These Pictures Are the Same—Wait, What?

By Nathaniel Scharping | February 6, 2018 3:50 pm

Optical Illusion

Take a moment and let this one sink in.

It sure seems like the photographer turned a bit to the left before snapping the right-hand image. It’s the lines in the cobblestones — they’re all tilted in the second image compared to the first.

A second glance reveals some irregularities, though. Though the lines look tilted relative to each other, the rest of the image looks unchanged. The trucks are in the same place, we see the same patch of sky, and if you look closely, we see the same exact cobblestones in each.

These two images are totally identical.

It’s an optical illusion, and like so many of its kind, it relies on perspective to warp our minds. The culprit here seems to be those lines. Because the picture was taken at an angle, they appear to grow less angled as we move left to right. Seen in just one image, this lines up with what we would expect. Only when the opposite edges are placed next to each other does the visual phenomenon look out of place.

If you’re not convinced, check out this visualization from an Imgur user:

When the images are superimposed, we see the illusion for what it really is. The trick here seems similar to the famous cafe wall illusion, which relies on patterns and lines to make straight lines bend. And for an even more mind-bending version, check out the “curvature blindness illusion.”

CATEGORIZED UNDER: Mind & Brain, top posts
MORE ABOUT: optical illusion
  • Not_that_anyone_cares, but…

    I am not seeing any difference. Does cataracts affect the illusion?

    • patriciasheerinrichman

      I’ve just wasted 5 minutes looking for a difference! 😀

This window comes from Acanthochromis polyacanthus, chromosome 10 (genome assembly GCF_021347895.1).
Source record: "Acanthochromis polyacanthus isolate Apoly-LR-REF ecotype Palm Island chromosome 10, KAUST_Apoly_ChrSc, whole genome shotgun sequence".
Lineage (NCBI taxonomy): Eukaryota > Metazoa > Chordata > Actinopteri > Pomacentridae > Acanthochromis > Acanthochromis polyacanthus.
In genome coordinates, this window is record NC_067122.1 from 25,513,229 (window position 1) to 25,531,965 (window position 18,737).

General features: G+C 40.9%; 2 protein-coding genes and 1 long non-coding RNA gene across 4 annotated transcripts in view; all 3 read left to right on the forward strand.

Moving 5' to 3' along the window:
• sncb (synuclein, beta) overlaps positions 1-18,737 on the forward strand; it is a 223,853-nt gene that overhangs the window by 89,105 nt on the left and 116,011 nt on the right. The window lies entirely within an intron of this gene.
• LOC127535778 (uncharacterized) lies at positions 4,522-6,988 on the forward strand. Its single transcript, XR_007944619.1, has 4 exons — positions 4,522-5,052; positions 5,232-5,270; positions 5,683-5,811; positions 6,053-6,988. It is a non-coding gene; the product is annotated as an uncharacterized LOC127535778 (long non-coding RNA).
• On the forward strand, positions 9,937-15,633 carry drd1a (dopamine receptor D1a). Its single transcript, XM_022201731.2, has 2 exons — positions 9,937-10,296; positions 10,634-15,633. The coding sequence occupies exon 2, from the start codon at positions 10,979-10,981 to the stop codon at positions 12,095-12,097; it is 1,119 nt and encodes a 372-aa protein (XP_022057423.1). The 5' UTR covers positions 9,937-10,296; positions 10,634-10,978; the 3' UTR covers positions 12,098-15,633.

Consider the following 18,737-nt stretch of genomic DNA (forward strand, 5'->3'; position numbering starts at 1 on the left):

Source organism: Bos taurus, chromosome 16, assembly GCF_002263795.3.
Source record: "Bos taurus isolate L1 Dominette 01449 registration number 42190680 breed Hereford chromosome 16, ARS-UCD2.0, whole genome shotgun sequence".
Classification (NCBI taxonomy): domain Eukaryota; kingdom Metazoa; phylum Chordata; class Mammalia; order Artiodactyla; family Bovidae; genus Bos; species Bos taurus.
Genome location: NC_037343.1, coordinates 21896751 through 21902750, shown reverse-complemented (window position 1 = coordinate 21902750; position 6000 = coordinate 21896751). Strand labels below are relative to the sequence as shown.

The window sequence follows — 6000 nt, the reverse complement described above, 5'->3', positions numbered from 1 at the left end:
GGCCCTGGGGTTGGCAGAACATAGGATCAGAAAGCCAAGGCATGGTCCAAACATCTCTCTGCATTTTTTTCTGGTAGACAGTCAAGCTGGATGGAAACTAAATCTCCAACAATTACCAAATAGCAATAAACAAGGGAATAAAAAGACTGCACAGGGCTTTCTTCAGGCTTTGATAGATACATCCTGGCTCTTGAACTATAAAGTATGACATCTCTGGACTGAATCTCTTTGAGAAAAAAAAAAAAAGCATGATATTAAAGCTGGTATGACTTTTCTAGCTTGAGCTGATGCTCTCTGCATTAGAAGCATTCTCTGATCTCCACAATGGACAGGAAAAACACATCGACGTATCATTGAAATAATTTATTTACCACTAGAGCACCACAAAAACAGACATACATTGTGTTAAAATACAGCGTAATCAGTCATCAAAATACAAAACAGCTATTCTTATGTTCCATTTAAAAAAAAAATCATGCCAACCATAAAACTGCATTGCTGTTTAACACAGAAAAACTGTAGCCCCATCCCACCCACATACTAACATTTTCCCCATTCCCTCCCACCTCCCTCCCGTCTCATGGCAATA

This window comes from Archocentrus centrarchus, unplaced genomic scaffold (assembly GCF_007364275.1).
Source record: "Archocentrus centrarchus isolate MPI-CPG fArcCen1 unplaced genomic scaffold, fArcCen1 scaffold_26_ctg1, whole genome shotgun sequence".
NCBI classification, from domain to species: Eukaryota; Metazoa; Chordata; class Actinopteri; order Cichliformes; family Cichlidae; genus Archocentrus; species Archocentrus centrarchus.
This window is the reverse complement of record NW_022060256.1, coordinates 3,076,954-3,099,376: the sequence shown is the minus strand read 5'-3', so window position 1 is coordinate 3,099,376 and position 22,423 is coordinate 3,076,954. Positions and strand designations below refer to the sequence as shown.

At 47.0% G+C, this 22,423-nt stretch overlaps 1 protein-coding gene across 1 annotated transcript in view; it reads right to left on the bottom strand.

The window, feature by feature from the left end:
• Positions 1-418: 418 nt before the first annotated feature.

• Bill Mayberry

        What part of “These pictures are the same” do you not understand?

        • Jeff Extreme

          the entire point is that they appear to be a different perspective….

  • John Isles

    There is no difference visible to me.

  • ZenGeekDad

    Remember those “Magic Eyes” images? Go cross-eyed, to overlap the two images. If they eventually converge (once your eyes agree to this overlapping task), and give a completely crisp image with no ghosting, then they are the same exact image. No motion graphic required. Takes about 5 seconds, if you’re handy with the technique.

  • Richard Schiller

    what dumb stupid people. First off the writer of the topic does not know whether others will see these as the same or not. I didnt. Because of the left picture having vertical road lines it makes the right picture’s left curb look more angled than the left pictures left curb. UNTIL they are overlapped. However, i misunderstood the article and actually thought some program had taken the SAME picture and stretched it; which confused me because both pictures are the same width. Now i understand, and i read these comments and none of them seem to understand what this is all about.

  • Yvette Cardozo

    Nor do I see a difference. But the lst thing I did visually was compare the cobblestones. Perhaps because I am a pro photographer, I never saw the illusion but only the reality.

  • nik

    Actually, they are not ”cobble stones” the nearest would be pave.’ Cobble stones are rounded water worn stones from beaches or rivers.

  • PhishPhace

    I guess I am not wired to see this illusion. Both pictures look identical because they are. I cannot see what they are talking about in the curvature blindness illusion either

  • DoRightThing

    I just crossed my eyes and focus on the ‘middle’ image.
    They are identical, apart from some jpeg artifacts visible in the sky.

  • Fraser MacDonald

    In terms of illusions, this example is very mediocre and mundane. This article fails.

  • ChiBolts

    The “dumb stupid” people criticizing the article are posting “very mediocre, mundane” comments


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